Editor’s note: This story is part of “A Decade Defined By,” a series that examines how Tampa Bay has changed in the past decade. We will publish one story a day until Dec. 31. Read the whole package here.
Ten years ago, still in the grip of the Great Recession, no one would have pegged downtown Tampa or St. Petersburg as buzzworthy.
Tampa’s skyscrapers were mostly in place, built largely in the 1980s and early 1990s. But it wasn’t until the latest leg of the waterside Riverwalk opened in 2015 that the area took off. The 2.4 mile path realigned Tampa’s center toward the Hillsborough River and green spaces like Curtis Hixon Park, WaterWorks Park and Richard Gonzmart’s restaurant, Ulele.
In 2018, the opening of the revamped 25-acre Julian B. Lane Riverfront Park across the river to the west provided a capstone to that vision.
Across the bay, St. Petersburg’s once-moribund downtown underwent a stunning transformation led by new luxury residential towers along the city’s waterfront including Ovation and Signature Place, which opened in 2009. Within a decade, they were joined by Bliss and St. Petersburg One, a spruced-up Bayfront Towers and a raft of luxury apartment buildings as high-priced living rolled west from the water all the way to the doorstep of Tropicana Field.
The demographics of both downtowns radically transformed, bringing thousands of new residents. Each developed a different vibe: St. Pete celebrates it local, artsy feel while Tampa strives for the big-city atmosphere.
New people meant places to eat, drink and shop. St. Pete’s Central Avenue has become a national success story of local retail stretching nearly all the way to 34th Street. Tampa’s downtown has been bolstered by Sparkman Wharf and Armature Works, entertainment and event spaces anchored by food halls, bookending the Riverwalk.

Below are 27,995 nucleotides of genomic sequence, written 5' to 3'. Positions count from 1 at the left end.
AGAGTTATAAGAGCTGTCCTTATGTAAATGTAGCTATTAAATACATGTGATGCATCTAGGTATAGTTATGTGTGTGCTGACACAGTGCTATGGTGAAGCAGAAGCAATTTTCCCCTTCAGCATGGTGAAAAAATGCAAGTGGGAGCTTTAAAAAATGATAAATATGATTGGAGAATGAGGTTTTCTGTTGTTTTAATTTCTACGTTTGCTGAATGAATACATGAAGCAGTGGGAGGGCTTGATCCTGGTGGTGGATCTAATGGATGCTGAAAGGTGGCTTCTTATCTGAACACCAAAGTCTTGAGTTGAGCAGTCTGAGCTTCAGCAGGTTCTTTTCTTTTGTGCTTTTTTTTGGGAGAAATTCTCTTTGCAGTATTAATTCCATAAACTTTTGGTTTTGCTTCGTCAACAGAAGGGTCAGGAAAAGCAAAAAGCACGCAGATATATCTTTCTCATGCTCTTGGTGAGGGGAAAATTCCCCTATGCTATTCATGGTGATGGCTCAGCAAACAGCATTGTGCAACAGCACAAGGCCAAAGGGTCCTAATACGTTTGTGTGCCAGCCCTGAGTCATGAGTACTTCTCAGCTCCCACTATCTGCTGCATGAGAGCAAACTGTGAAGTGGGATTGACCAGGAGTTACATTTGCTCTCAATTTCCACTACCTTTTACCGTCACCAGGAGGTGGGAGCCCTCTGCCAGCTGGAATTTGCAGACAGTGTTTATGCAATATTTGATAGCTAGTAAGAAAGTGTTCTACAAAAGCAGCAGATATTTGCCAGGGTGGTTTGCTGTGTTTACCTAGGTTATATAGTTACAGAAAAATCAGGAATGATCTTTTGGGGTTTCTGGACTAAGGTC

The expanded footprints promise to grow even larger with dozens of residential projects announced in both urban cores, highlighted by Tampa Bay Lightning owner Jeff Vinik’s $3 billion Water Street, a massive mixed-use development at downtown’s southern edge.
And a symbolic icon of the bay area’s urban emergence opens next year when St. Pete unveils its new Pier, the centerpiece of a 26-acre Pier District that will re-imagine the city’s waterfront drawing card.
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Five key turning points for downtowns, 2010-2019
1. Tampa’s Riverwalk
When it opened in 2015, former mayor Bob Buckhorn predicted it would reorient downtown to the water. It largely has.
2. St. Pete’s downtown residential explosion
The high-rises along the waterfront started more than a decade ago, but the intensity of development has only picked up its pace as the city remakes itself block by block, especially heading west toward Tropicana Field.
3. Tampa’s urban green spaces — Curtis Hixon, Waterworks and Julian B. Lane parks
Another key piece in Tampa’s resurgence: the creation of riverside parks that draw people as a destination.
4. Tampa’s Water Street development
It’s still a few years off from completion, but Water Street could be the final link connecting Channelside to the rest of downtown and bringing thousands of jobs and residents to what used to be mostly faded warehouses and parking lots.
5. St. Pete Pier
The fate of the iconic structure has been a political football since at least 2013. After many subsequent battles and plenty of griping, the new Pier looks nearly ready. Will it be the regional destination that Mayor Rick Kriseman’s administration hopes for?